Whenever I’m in Wałbrzych, a former mining town in south-west Poland, close to the Czech border, I stay in a Communist-era block of flats that was once a hotel for miners. Out the front, if you’re on a high enough floor, there’s a view of the Sudety mountains covered in spectacular forests. Over the road, there are two beautiful dilapidated villas.
Recently, I decided to explore the villa opposite, but the old gates rattled with padlocks. So I made a detour through the university grounds, and was soon heading up a heavily shaded slope towards the Neo-Renaissance villa dating from the town’s previous incarnation as German Waldenburg. Facing a garden of purple azaleas, two students were sitting on the stone steps leading up to the portico. Did they know anything about the place? The first student shook her head. “I think,” said the second, “a German princess lived here.” She directed me to a monument near the university entrance.
Beneath the striking bust, I read that “Princess Daisy” (not to be confused with the Super Mario or Judith Krantz characters) was born Mary Theresa Olivia Cornwallis-West on 28th June 1873 at Ruthin Castle, north Wales. After a childhood split between there and Newlands, Hampshire, in 1891, she married Hans Heinrich von Hochberg XV, Prince of Pless (now Pszczyna, Poland), heir to one of the richest coal-mining dynasties in Europe. The newlyweds settled at Fürstenstein castle, now Książ.
I make the eight-mile trip to the 13th-century castle that rises gracefully from a thick forest of linden and oak. Having recently recovered some of Daisy’s original furniture, they’re busy restoring her lavish rooms for the public opening in December. Walking the garden she planted, again filled with purple azaleas that are not native to Poland, I sense the homesick princess was recreating the landscape of her youth.
Online, I find the first volume of her memoirs (1931). Despite the opulent lifestyle, Daisy had to adapt quickly to a loveless marriage and the ”unbelievably boring” etiquette of the Prussian aristocracy. Though she saw herself as ”unchangeably English,” Daisy had an Irish mother, and the young princess longed to express her inherited ”Irish-Welsh temperament… mettlesome and difficult to handle.”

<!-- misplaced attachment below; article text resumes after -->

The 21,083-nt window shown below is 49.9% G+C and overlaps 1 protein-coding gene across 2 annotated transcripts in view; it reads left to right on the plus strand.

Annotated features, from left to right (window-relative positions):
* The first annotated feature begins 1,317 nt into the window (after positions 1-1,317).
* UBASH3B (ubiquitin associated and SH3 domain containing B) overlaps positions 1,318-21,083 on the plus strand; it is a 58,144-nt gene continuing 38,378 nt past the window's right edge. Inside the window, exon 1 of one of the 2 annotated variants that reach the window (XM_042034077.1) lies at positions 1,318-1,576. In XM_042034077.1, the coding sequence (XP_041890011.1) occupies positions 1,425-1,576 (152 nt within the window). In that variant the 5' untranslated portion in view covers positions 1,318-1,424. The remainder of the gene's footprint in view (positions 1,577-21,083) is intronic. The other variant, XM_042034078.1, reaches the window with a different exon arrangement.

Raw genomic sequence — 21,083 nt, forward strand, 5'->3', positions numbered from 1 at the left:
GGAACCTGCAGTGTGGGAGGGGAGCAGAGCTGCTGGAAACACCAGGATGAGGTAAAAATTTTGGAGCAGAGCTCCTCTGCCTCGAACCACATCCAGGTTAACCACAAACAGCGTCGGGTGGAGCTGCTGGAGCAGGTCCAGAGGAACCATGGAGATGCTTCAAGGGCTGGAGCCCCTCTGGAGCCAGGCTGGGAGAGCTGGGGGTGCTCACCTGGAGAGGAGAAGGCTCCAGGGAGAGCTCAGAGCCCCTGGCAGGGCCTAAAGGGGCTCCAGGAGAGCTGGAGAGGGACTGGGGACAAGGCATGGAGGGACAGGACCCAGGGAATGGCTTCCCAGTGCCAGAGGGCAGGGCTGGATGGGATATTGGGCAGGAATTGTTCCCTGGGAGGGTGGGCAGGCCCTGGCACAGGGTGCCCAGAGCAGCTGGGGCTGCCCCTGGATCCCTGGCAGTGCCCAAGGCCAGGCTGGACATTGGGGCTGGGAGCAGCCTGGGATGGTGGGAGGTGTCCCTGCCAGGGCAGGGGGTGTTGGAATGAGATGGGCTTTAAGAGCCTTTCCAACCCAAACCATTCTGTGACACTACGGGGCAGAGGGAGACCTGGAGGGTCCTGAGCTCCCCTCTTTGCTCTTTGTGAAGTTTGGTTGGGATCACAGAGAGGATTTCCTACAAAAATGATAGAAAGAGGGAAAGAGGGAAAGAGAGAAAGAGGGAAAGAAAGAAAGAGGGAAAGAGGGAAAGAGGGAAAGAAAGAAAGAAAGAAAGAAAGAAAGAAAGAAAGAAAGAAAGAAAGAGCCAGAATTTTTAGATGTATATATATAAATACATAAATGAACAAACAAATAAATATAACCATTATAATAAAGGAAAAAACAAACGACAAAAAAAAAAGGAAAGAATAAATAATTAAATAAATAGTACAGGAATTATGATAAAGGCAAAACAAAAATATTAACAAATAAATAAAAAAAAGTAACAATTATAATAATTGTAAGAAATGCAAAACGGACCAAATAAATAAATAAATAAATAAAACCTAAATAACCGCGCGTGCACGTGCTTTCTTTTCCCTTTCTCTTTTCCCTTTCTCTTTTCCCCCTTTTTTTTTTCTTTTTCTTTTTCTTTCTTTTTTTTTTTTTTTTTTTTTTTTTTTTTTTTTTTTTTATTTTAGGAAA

Back in town, I’m suddenly in Daisyland. I see her face on bus-stops, t-shirts, chocolate bars. The local theatre is putting on a musical of her life, and the post office is selling limited edition postcards.
A couple of days later, hiking with a local forester through beech, birch and oak, we discover a pea-green lake. The story goes that Daisy once dropped an emerald necklace into the water, turning it dark green. It was perhaps in this tranquil spot that she decided to become a front-line nurse during the First World War, having failed to convince her friends, King Edward VII and Kaiser Wilhelm II, to avert conflict.
Perhaps it was here, too, invoking that Celtic spirit to go against convention, that she vowed to help local mining families. She campaigned for a new water supply for the town. She set up schools for disabled children, created pasteurised milk stations, organised lace-making co-operatives, and sang at fund-raising events.
In recognition of her good deeds, and the 150th anniversary of her birth on June 28th, Wałbrzych council declared 2023 “Rok Daisy” (The year of Daisy). No wonder her image is all over this resurgent town.
Finally I persuade the owner to let me inside the villa on my street. Kicked out of the castle by the Nazis for aiding prisoners at the nearby Gross-Rosen concentration camp, Daisy moved here in 1940, divorced and in ailing health. Now it’s cold and crumbling and needs a buyer. But I picture her on these portico steps, helped by her English maid, as she greeted locals bearing flowers for her 70th birthday. Hidden among the blooming azaleas, a Silesian miners’ band played her favourite melodies from back home. She died the following day.